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I research corporate social responsibility, management reform, and economic nationalism in the Venezuelan petroleum industry.

I am currently a doctoral candidate in the History Department at the University of Texas at Austin. My dissertation currently entitled: The Price of Doing Business: Foreign Capital and the Venezuelan Oil Industry (1939-1976) studies the presence of US oil firms in Venezuela and the close relationships they established with the local population. In this interview, I elaborate more on the main topics of my research.

My dissertation seeks to answer how foreign capital persisted so long in the Venezuelan hydrocarbon industry while avoiding the economic nationalism that confronted it elsewhere in Latin America. My research reveals that unlike the politically aggressive foreigners in countries such as Mexico (1938) and Iran (1951), US and British corporations in Venezuela adopted strategies of embracing the government’s goal of modernization. Standard Oil Company of New Jersey’s subsidiary, the Creole Petroleum Corporation, for instance, participated in joint ventures to finance agro-industrial, infrastructural projects, and educational initiatives. This oil firm integrated locals at all levels of the management hierarchy. It provided social services for oil workers and local citizens. This unique, mutually beneficial relationship mellowed Venezuelan nationalism into a more tempered policy. Political discourse denounced the country’s dangerous dependency on foreign oil capital. However, in practice, government officials pursued national development without alienating American and British petroleum interests. Even when the oil nationalization came in 1976, the state carried it out in a way that mutually benefited both foreign and domestic interests.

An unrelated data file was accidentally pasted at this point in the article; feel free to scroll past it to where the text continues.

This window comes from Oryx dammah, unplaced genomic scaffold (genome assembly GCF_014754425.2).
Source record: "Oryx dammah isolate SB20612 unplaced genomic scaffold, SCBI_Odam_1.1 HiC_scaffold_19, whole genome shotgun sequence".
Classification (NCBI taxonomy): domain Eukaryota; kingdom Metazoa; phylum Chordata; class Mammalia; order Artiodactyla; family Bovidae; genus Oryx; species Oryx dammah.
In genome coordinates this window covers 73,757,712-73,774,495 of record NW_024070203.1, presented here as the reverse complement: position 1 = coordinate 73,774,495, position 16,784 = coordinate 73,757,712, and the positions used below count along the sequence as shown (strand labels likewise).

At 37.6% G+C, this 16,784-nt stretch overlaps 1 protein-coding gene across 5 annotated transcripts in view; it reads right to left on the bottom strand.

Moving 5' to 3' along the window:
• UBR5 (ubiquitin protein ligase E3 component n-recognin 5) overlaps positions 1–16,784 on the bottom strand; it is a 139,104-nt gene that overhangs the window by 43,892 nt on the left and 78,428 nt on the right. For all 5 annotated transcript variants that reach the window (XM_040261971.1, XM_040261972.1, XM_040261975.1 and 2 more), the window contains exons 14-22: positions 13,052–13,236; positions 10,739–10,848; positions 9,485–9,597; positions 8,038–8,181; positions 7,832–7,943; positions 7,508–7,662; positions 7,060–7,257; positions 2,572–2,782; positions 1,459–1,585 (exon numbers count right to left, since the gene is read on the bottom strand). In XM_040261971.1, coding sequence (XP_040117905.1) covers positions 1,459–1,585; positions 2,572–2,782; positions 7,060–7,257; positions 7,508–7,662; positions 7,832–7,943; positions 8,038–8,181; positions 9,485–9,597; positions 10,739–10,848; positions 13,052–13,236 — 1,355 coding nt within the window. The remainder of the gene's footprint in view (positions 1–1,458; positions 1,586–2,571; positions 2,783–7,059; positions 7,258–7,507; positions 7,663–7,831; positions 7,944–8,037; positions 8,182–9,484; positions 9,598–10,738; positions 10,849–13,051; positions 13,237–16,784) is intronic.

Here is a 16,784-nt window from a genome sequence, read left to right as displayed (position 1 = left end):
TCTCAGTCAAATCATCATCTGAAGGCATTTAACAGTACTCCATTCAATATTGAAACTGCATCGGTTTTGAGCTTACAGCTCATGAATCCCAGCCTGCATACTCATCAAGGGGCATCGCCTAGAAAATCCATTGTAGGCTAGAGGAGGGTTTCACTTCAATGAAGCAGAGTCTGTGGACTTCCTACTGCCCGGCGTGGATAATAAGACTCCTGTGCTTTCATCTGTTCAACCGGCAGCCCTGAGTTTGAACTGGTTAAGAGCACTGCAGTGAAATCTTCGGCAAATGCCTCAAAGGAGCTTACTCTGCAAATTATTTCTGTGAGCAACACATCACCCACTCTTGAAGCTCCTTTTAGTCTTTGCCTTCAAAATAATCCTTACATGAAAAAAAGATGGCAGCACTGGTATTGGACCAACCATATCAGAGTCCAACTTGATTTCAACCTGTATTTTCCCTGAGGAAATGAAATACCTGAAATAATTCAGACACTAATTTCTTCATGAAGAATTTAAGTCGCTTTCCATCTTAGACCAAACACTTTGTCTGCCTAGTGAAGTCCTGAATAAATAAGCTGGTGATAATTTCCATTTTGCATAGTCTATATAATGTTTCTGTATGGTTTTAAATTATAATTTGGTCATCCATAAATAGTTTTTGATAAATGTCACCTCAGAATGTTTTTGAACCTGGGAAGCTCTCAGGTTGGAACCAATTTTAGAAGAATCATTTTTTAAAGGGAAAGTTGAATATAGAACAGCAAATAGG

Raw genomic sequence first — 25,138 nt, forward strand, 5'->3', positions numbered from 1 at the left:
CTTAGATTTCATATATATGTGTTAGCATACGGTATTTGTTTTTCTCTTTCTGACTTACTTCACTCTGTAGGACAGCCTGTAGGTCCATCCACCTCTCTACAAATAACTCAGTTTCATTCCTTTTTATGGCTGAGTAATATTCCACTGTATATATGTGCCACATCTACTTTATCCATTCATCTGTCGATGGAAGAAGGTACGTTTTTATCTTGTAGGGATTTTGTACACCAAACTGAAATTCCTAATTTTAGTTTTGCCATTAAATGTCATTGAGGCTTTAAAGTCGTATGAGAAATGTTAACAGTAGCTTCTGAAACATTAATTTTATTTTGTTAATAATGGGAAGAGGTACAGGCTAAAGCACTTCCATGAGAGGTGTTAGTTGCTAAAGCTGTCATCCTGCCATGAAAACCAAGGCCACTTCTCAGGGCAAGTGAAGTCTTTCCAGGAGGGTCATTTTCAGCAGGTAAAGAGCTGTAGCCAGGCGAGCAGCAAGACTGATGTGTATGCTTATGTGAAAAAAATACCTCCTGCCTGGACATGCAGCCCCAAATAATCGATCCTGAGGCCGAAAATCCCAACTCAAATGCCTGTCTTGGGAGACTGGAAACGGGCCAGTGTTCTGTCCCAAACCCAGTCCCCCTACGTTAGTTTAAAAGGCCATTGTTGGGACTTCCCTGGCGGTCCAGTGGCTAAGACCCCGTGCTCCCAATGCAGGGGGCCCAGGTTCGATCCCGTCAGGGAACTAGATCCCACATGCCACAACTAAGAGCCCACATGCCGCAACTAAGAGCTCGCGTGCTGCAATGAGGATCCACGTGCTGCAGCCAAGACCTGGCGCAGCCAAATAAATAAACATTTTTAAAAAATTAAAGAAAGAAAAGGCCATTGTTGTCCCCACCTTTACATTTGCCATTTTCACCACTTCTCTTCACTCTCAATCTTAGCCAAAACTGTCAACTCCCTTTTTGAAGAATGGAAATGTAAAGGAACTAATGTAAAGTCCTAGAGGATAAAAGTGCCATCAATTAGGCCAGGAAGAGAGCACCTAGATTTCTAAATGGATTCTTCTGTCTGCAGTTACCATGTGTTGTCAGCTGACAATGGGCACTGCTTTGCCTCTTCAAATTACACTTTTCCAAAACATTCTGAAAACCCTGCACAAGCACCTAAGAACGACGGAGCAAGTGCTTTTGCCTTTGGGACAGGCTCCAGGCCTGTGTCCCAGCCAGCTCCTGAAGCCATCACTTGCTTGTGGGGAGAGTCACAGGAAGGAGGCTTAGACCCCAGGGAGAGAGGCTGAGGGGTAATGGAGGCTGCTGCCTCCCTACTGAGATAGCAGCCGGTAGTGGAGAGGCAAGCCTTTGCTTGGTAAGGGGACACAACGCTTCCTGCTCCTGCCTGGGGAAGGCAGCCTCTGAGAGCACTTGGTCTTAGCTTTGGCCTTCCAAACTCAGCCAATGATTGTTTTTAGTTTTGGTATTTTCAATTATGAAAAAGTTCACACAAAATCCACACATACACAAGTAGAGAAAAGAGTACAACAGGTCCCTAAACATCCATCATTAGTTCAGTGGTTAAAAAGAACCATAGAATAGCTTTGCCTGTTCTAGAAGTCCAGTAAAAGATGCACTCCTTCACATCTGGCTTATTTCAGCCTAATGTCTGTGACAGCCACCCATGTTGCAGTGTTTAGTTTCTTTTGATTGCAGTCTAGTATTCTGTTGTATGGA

I engaged with concepts from sociology and business history to analyze the particular brand of social corporate responsibility that American petroleum companies implemented in Venezuela. I also illustrate the success these firms achieved in integrating themselves within the local culture of the country through the adoption of the native language and social customs of Venezuela.

I have employed digital humanities tools such as Gephi and Onodo to reconstruct the networks of influences that these foreign oil firms developed with different local groups like business associations and oil unions. To that end, I have also built a database of Venezuelan professionals within the foreign-owned petroleum industry. It tracks their professional trajectories and the social mobility policies promoted by US and British firms during this period. My dissertation draws from US embassy cables and corporate publications and papers. In Venezuela I found government documents, citizen petitions, union records and correspondence from local business groups.

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